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I. Zephaniah’s name means “Jehovah Hides.”
II. Zephaniah prophesied “in the days of Josiah the son of Amon, king of Judah”
(1:1). Josiah ruled from 640 to 609 B.C.
A. Zeph. 2:13 indicates that Nineveh had not yet been overthrown (612 B.C.).
B. Zephaniah can be dated between 640 and 612 B.C.
III. “Hezekiah was succeeded by his son Manasseh, a lad of twelve years. It is doubtful that at any period of its history Judah had a more wicked ruler than Manasseh. He sought to undo all the good his father had done. He rebuilt the high places, reared altars to Baal and Ashtoreth, and built altars to the host of heaven. He committed the abomination of making his son pass through the fire, practicing augury and enchantment, and dealing with familiar spirits. To all this he added the sin of bloodshed, filling Jerusalem with innocent blood (see II Kings 21; II Chron. 33:1– 9). Under his reign the heathen party gained control of the government. Later Manasseh tried to correct the wickedness of his earlier years, but apparently without success (II Chron. 33:10–20). Ammon, who succeeded Manasseh, followed in the steps of his father; his reign was likewise one of great wickedness (II Chron. 33:21–25). “Josiah, who came to the throne at the age of eight, was the last good king to reign over Judah. At the age of sixteen he began to seek after Jehovah, the God of his fathers; and at the age of twenty he began to purge Judah. His reforms were among the most sweeping of any that were attempted by the kings who reigned over the southern kingdom. Altars and images were alike destroyed, and the bones of priests who had offered sacrifices on the altars of the false gods were gathered and burned. In the process of cleansing the temple a copy of the law was found and read before the young king. Alarmed at what he heard, he sent to a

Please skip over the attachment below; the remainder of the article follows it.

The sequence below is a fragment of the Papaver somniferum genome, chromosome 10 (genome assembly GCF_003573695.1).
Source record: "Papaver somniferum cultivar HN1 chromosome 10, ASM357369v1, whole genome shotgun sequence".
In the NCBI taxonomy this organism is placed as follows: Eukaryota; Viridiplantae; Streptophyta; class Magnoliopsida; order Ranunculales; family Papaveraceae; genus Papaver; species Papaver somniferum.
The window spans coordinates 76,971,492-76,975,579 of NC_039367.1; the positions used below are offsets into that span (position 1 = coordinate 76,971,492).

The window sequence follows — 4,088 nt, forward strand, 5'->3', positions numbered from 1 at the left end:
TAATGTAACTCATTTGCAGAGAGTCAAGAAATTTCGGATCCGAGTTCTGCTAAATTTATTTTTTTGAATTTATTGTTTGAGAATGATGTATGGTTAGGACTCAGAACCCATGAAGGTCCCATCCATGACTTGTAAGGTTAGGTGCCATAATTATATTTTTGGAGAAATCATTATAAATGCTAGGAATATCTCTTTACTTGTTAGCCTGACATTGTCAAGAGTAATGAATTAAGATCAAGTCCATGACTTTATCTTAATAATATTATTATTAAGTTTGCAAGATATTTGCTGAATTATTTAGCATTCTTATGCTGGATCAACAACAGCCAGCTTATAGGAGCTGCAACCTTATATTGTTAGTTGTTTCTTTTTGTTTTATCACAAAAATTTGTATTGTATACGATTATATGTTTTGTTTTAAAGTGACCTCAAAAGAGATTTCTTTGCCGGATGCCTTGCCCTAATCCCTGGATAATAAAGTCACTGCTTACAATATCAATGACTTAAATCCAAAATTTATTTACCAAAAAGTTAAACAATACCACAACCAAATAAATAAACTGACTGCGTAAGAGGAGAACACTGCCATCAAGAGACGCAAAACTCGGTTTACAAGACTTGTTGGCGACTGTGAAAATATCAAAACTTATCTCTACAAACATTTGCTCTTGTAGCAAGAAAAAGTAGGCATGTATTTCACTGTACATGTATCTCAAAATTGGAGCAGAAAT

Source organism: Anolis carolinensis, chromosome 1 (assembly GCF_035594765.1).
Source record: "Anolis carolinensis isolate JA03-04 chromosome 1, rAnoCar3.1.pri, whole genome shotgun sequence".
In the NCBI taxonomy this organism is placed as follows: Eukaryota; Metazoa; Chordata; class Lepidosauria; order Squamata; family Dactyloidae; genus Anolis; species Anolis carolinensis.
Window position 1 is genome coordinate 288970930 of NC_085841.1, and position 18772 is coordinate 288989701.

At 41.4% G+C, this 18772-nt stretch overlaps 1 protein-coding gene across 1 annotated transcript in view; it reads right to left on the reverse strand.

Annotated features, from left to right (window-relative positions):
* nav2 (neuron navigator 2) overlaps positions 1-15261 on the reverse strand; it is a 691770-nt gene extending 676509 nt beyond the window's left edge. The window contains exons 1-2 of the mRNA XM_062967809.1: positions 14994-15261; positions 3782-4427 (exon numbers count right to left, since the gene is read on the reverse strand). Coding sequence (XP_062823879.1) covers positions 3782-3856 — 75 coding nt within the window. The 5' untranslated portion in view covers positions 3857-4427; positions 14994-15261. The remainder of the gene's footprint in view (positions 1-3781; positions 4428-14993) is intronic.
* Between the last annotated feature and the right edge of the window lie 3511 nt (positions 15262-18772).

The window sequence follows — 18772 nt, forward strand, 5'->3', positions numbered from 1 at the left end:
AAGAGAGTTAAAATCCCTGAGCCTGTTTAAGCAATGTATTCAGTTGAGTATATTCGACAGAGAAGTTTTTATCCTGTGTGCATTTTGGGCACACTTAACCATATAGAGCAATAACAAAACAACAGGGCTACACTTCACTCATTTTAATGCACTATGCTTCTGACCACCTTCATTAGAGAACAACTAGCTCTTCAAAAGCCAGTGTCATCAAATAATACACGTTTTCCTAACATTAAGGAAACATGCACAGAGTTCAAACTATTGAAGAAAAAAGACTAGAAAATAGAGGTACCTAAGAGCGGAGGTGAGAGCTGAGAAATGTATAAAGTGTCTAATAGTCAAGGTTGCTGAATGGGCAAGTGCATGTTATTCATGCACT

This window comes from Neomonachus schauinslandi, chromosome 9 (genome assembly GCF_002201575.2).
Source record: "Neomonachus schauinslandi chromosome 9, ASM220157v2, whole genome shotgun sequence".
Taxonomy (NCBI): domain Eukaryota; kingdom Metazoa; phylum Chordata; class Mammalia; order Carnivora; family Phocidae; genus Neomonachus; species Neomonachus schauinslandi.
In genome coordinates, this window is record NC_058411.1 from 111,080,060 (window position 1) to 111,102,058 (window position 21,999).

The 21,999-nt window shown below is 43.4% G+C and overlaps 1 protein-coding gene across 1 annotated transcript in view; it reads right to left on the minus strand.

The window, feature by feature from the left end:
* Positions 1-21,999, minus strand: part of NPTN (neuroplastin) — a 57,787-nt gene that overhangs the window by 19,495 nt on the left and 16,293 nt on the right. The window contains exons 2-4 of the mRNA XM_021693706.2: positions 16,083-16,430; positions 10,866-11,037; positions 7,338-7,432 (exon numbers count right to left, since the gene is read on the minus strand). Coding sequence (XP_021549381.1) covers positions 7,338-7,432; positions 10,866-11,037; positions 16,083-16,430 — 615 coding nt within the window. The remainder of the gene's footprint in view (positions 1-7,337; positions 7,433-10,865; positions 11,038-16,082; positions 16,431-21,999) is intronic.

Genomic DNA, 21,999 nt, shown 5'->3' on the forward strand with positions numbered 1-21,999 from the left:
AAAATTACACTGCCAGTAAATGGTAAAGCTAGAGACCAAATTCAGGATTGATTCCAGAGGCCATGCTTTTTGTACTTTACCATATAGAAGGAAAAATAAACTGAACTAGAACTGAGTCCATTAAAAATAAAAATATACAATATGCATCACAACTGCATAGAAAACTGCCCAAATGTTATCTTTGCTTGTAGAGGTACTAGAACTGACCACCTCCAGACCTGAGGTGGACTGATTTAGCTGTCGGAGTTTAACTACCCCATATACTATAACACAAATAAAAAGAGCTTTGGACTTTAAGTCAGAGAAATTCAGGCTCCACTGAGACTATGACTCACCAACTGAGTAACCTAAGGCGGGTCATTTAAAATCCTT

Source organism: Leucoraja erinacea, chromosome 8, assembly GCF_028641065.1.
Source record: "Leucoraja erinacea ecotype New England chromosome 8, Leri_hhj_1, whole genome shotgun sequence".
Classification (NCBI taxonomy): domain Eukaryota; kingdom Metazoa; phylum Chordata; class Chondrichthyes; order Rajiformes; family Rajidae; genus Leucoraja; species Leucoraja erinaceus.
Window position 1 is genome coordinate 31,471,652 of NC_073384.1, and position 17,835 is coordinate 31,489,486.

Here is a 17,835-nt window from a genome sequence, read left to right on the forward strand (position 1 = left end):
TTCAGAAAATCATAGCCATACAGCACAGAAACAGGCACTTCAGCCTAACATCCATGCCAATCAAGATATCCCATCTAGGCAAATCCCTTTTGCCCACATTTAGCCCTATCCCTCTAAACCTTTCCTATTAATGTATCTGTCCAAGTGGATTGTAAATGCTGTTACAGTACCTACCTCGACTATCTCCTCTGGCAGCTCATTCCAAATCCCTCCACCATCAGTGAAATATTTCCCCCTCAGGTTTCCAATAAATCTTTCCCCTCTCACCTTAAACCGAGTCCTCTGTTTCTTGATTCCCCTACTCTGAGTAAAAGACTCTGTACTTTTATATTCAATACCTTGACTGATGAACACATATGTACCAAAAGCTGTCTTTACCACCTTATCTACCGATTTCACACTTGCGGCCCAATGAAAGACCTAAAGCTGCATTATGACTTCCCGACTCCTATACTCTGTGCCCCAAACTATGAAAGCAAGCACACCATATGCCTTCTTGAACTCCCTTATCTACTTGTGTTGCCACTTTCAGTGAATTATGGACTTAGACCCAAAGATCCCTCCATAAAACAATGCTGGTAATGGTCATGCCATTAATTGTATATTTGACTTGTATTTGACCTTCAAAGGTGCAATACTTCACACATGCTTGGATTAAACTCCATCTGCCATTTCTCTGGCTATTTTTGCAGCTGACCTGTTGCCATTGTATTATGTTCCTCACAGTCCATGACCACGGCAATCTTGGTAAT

prophetess, Huldah, for a word from God concerning what he had learned. The young king caused the newly found Word of God to be read in the hearing of the people, great and small. Why he sent to Huldah and not to Jeremiah, Zephaniah, Nahum, or Habakkuk, all prophets of the period, is unknown. The cleansing of the temple was followed by a Passover such as had not been observed with like enthusiasm in many years (see II Kings 22–23: II Chron. 34–35). It was in the time of the reign of this king that Zephaniah prophesied.” (Homer Hailey, A Commentary On The Minor Prophets, pgs. 223,234).
IV. Message of the book: “The book of Zephaniah repeatedly hammers home the message that the day of the Lord, judgment day, is coming when the malignancy of sin will be dealt with. Israel and her gentile neighbors will soon experience the crushing hand of God’s wrath. But after the chastening process is complete, blessing will come in the person of the Messiah.” (Nelson’s Complete Book of Bible Maps & Charts, pg. 271).
V. What we can learn: Jehovah is the God of the universe and the day of the Lord is